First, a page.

Mind & Body

Why Most Grocery Shoppers Buy More Than They Mean To

You walk into the grocery store with a five-item list: milk, eggs, chicken breast, bread, tomatoes. You leave with 15 items, including the chocolate cookies that were too tempting to pass up and the trail mix you definitely didn't need. What happened? Turns out the grocery store is set up specifically to lure you into buying more than you meant to. In fact, one expert on the science of the supermarket says that for the average shopper, 60 percent of what's in their basket isn't what they intended to buy.

Supermarket Psych

A trip to the grocery store is never as simple as it seems. According to the Food Marketing Institute, grocery stores carry an average of 39,500 items, so they'll go to a lot of effort to make sure a lot of them end up in your cart.

Let's start with the layout. "There's a reason why produce and often the bakery are the first sections you hit," Paco Underhill, author of "Why We Buy: The Science of Shopping," told the Chicago Tribune. "First of all, the produce section tends to be lit theatrically, so that everything looks better in the store than it ever will when you get it home. Almost every supermarket knows that if they can get your saliva glands working, you will tend to buy more. So there's a reason why the bakery is up front, or the flowers are up front."

You might also notice that the most popular products are always in the middle of the aisle. That's to counteract what's known as the Boomerang Effect, which, as National Geographic explains, occurs when a shopper walks down an aisle to get what they want and leaves that aisle the way they came. Stocking popular items in the middle forces a shopper to pass the most items — and get tempted by the most items — in order to find what they're looking for.

Milk is usually is stored in the back of the store for the same reason. The more items you pass, the more likely you are to get distracted and pick up an extra few purchases. And kid-friendly snacks are stored lower down on the shelves, so toddlers will easily spot them.

All these distractions work. As Underhill told the Chicago Tribune, "One of the things that the Food Marketing Institute and the Point-of-Purchase Advertising Institute have told us is that roughly 60 percent or more of what we buy in the supermarket wasn't on our list. If I stop somebody on their way into a store and have them review for me what their mental list or written list is, and then I look in their basket as they walk out the door, roughly 60 percent of what's in that basket they didn't tell me about walking in."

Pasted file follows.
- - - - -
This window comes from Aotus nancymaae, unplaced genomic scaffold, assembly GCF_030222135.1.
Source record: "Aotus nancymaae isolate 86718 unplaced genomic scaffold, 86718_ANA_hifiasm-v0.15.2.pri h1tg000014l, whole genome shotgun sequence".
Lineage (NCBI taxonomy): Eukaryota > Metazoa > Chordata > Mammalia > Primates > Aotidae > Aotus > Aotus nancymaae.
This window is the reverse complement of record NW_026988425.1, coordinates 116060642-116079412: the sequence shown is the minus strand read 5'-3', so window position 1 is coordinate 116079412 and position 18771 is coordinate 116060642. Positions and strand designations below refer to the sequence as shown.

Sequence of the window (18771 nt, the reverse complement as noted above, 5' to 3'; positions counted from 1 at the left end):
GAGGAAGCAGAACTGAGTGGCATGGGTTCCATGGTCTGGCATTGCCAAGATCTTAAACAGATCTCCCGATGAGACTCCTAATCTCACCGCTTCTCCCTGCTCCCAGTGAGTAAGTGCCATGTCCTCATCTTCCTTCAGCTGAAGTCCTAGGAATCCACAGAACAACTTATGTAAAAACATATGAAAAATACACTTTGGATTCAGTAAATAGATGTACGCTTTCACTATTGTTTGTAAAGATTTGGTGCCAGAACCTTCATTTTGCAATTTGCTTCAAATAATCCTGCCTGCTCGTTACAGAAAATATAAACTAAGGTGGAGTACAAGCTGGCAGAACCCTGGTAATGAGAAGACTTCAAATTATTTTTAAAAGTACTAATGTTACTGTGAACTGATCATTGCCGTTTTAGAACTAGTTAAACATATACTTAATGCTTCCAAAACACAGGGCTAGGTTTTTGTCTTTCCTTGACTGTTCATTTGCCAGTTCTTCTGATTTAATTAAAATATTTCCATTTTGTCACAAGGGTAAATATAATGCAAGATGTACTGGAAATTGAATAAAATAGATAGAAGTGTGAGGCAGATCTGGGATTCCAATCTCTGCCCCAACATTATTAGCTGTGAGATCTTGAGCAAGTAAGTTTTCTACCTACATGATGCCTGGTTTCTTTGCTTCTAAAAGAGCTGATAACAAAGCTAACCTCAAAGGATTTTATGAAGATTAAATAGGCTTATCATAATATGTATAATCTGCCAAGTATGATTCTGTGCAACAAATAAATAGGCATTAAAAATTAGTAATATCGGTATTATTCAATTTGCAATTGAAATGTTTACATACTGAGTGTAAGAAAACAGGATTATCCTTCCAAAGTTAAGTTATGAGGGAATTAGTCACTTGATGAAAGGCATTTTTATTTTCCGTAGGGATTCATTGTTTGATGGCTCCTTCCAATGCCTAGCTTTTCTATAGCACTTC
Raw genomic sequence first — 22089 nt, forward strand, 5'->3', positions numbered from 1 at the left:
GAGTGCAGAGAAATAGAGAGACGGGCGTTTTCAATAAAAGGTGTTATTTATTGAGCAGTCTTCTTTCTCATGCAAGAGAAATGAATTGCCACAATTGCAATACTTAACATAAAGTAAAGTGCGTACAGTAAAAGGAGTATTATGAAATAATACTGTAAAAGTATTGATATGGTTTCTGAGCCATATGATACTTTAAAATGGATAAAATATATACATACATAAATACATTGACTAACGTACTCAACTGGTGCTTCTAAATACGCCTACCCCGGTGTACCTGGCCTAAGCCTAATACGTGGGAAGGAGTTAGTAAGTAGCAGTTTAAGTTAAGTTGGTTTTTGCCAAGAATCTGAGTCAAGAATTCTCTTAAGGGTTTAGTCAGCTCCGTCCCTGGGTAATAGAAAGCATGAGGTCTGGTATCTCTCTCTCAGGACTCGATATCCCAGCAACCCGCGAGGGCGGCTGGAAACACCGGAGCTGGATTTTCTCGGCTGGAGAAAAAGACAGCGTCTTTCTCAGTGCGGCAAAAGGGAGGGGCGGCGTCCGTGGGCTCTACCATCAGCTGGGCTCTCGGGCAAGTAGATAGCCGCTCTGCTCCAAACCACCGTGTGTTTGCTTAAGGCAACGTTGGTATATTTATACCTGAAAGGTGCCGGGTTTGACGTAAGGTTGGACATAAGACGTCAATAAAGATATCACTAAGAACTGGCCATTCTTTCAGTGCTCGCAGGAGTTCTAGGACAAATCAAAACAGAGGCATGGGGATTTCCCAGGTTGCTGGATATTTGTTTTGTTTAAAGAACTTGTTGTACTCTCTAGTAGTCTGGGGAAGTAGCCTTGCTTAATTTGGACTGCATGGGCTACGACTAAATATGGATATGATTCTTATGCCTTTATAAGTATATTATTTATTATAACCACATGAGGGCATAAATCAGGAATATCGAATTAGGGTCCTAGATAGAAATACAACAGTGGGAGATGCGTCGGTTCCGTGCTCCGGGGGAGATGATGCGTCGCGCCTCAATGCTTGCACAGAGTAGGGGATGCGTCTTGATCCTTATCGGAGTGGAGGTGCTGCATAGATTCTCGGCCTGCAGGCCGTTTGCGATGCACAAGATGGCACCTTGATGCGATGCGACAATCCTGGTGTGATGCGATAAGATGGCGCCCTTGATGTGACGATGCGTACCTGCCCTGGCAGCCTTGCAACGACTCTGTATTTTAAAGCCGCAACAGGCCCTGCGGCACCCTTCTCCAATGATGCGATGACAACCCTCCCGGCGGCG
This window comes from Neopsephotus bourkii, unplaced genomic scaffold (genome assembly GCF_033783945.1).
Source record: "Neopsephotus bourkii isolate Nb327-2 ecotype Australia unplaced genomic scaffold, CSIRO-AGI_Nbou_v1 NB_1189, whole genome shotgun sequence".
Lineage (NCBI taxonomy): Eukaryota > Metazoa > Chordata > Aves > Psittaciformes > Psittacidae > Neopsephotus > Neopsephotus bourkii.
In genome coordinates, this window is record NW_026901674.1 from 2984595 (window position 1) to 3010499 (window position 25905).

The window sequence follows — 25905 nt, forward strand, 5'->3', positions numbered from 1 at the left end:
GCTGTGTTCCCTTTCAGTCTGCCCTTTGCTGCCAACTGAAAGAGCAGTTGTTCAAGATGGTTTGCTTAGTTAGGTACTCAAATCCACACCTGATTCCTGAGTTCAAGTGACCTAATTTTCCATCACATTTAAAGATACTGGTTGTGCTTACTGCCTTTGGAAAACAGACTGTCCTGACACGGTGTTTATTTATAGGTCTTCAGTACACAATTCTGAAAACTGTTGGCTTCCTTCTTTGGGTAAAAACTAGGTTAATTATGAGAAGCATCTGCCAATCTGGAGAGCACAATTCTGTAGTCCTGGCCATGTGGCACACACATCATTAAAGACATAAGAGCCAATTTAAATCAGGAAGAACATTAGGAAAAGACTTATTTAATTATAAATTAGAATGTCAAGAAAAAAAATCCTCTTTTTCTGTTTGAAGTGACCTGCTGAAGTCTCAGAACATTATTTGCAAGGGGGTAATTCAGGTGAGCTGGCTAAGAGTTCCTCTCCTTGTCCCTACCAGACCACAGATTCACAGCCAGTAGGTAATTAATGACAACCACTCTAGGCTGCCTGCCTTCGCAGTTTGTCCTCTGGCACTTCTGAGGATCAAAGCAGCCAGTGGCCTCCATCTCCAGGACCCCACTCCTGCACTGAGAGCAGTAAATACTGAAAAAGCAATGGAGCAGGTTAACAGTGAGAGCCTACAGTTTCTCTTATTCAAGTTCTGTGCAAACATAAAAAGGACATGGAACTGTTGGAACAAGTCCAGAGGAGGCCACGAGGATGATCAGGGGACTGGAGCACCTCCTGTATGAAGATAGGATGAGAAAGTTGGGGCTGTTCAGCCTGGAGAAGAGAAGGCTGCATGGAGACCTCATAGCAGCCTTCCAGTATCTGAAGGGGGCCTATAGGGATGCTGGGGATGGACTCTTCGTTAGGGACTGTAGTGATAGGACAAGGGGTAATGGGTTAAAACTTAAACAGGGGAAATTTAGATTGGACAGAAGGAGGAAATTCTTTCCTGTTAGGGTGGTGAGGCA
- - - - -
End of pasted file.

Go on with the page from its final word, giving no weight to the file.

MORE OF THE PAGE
This Is Your Brain on Shopping

It's not just the setup of the store that makes grocery shopping a psychological minefield. According to research out of Bangor University, which looked at brain scans of supermarket shoppers, customers start making emotional shopping decisions after only 23 minutes in the store. "Results also show that after 40 minutes — the time taken for a typical weekly shop — the brain gets tired and effectively shuts down, ceasing to form rational thoughts," according to a press release about the research.

As one of the researchers explained to BBC: "We know from previous research that the brain behaves illogically when faced with the sort of information overload that shoppers are faced with in a typical supermarket. Now we have a reliable and scientific way of validating this research and understanding exactly what is happening in the brain during the weekly shop."

The takeaway: Bring a list, stick to it, and make your shopping trip as speedy as possible.

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Learn more about these tricks in "Brandwashed: Tricks Companies Use to Manipulate Our Minds and Persuade Us to Buy" by Martin Lindstrom. The audiobook is free with an Audible trial. We handpick reading recommendations we think you may like. If you choose to make a purchase, Curiosity will get a share of the sale.

Written by Rachel Bertsche Levine April 11, 2017

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